- Compliance is a point-in-time concept: Any compliance report produced is subject to the mercy of changes to the IT estate driven via IMAC activities (Installs, Moves, Additions and Changes). Therefore, compliance should be viewed within a band or scale of risk that a business is prepared to live with, rather than a precise value of 100% compliance.
- Compliance can be complex: Increasingly, software vendors are moving away from the “one install = one license” licensing model in favor of a “as-a-service” construct. This allows for a more even pipeline of revenue for a software vendor, and also helps limit piracy/ non-compliance. For those titles that are proving tricky to move to the Cloud, an ever-spiraling level of metrics is being applied to license calculations.
- Compliance does not equal optimization: Merely because you are in the green with a software vendor does not mean that you are sweating your software budget to its maximum value. Software comes in many versions and editions, so make sure the right version and edition of software is deployed against the correct use-case. Additionally, you could be compliant against the software installed, but then have a vast quantity of licenses in a license pool awaiting deployment – that’s dead money until the software is being used.
- Developers are a pain the a*s! From a SAM point of view: Welcome to the Wild West! God help you if you ever have to implement protocols that interact with “the creatives”. Agile should not be a blank cheque for a WTFPL approach to licensing. Getting licensing wrong in this space can prove fiscally very painful indeed.
- Projects are a pain the a*s! From a SAM point of view: Welcome to the Spanish Inquisition! For all you Monty Python fans out there, just as “Nobody expects the Spanish Inquisition”, in the same way no SAM manager wants to be side-swiped by new projects coming onto an IT estate without being given fore-warning of their arrival.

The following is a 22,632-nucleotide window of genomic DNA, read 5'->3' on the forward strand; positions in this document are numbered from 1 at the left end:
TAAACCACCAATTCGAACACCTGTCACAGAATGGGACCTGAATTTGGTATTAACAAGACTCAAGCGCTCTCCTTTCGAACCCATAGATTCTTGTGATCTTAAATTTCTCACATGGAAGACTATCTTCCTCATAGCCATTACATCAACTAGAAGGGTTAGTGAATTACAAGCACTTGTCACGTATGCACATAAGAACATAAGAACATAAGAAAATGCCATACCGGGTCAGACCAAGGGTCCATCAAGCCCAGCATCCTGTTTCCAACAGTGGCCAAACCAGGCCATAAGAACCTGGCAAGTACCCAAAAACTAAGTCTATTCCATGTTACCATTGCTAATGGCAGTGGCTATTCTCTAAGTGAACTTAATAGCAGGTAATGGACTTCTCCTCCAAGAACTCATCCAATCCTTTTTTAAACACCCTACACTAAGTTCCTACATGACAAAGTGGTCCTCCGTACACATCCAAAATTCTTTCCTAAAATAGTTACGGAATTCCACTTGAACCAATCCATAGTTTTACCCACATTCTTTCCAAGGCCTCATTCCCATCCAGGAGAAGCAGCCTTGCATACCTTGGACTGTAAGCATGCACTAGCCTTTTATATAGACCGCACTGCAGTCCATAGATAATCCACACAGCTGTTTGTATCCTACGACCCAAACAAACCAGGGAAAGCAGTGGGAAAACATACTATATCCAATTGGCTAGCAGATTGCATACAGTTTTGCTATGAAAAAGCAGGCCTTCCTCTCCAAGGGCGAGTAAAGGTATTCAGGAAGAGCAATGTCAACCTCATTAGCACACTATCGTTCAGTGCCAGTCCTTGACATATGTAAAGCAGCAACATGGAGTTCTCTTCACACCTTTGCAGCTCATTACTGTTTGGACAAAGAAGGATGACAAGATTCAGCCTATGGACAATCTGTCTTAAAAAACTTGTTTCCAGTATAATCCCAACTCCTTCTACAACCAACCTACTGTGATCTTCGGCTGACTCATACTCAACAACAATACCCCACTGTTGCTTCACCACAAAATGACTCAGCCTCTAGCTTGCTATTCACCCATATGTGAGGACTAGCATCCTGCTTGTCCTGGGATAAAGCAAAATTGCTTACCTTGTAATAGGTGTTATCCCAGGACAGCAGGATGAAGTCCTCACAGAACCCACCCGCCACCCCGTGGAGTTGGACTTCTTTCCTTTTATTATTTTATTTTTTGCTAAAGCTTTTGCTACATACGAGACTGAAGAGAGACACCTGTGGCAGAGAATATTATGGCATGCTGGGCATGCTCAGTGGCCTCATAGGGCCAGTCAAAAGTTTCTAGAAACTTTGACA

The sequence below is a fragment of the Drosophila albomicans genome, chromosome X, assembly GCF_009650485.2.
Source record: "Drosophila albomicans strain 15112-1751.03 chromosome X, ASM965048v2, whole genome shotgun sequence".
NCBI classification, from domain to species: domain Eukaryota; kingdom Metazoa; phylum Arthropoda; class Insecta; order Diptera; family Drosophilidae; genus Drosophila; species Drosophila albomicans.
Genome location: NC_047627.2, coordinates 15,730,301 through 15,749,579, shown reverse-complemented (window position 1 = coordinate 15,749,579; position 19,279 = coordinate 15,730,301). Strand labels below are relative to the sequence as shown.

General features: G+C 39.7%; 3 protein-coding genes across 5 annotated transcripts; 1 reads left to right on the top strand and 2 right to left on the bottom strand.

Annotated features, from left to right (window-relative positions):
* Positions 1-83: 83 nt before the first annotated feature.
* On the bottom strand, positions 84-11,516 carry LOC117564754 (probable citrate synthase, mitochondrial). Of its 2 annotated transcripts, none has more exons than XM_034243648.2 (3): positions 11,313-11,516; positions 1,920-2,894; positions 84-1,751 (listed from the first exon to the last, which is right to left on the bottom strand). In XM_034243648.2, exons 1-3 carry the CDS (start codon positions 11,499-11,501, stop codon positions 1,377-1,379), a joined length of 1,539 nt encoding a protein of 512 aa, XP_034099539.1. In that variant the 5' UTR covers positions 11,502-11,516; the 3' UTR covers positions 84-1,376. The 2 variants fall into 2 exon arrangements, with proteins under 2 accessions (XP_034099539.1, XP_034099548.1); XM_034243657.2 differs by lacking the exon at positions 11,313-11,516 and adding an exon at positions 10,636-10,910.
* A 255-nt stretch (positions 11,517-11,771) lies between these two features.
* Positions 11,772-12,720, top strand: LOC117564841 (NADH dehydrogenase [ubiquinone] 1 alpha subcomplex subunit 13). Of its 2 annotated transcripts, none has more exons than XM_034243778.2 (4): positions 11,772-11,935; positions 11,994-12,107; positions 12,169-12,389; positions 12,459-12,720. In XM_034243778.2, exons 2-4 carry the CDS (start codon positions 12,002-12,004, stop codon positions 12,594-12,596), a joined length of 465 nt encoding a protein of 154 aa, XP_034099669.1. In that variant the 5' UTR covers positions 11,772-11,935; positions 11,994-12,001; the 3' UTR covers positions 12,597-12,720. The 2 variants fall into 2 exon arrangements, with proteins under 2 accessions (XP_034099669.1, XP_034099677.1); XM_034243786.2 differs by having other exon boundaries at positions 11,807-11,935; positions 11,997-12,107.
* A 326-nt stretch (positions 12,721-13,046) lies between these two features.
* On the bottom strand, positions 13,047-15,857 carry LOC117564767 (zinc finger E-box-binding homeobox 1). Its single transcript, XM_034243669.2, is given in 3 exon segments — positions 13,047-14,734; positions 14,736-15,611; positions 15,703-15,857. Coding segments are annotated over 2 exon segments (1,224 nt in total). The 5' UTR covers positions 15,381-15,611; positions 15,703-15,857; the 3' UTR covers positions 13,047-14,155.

- How do we make a start on being more compliant? Think of what data goes into a compliance report, and then calculate the rate at which each data element changes. The more frequency particular data elements change, the greater the degree of management is required to be applied. Eventually, you will get to the point where you are running compliance positions of different software titles with different levels of frequency because you know which titles are constantly changing, putting you at risk of non-compliance.
- What do you want your compliance report to achieve? We all have that hope that a well-produced compliance report will spur senior management to demand jet-powered remedies to our compliance woes. Unless you make specific recommendations as to what a compliance remedy looks like, don’t be surprised if a senior manager looks at the report and says either:“So what?”, or: “What do you want me to do about this?”. Spell out the course of action you recommend – including what and why of any remedies. Simply being compliant won’t be enough – you will need to draw attention to the financial, reputational and legal penalties that could reasonably ensue if risks are left untreated.
One thing I am proud about in our License Compliance Process in the ITAM Accelerate Process Kit is that it makes suggestions as to where you might like to take a compliance report after it has been produced – the license compliance process triggers a number of different processes including the contract review process, the software recycling & optimisation process and the risk management process. As Simon Sinek’s book (and one of my favourites) states: “Start with Why” – a compliance report in and of itself is not a work of art, but a tool to be wielded to drive change.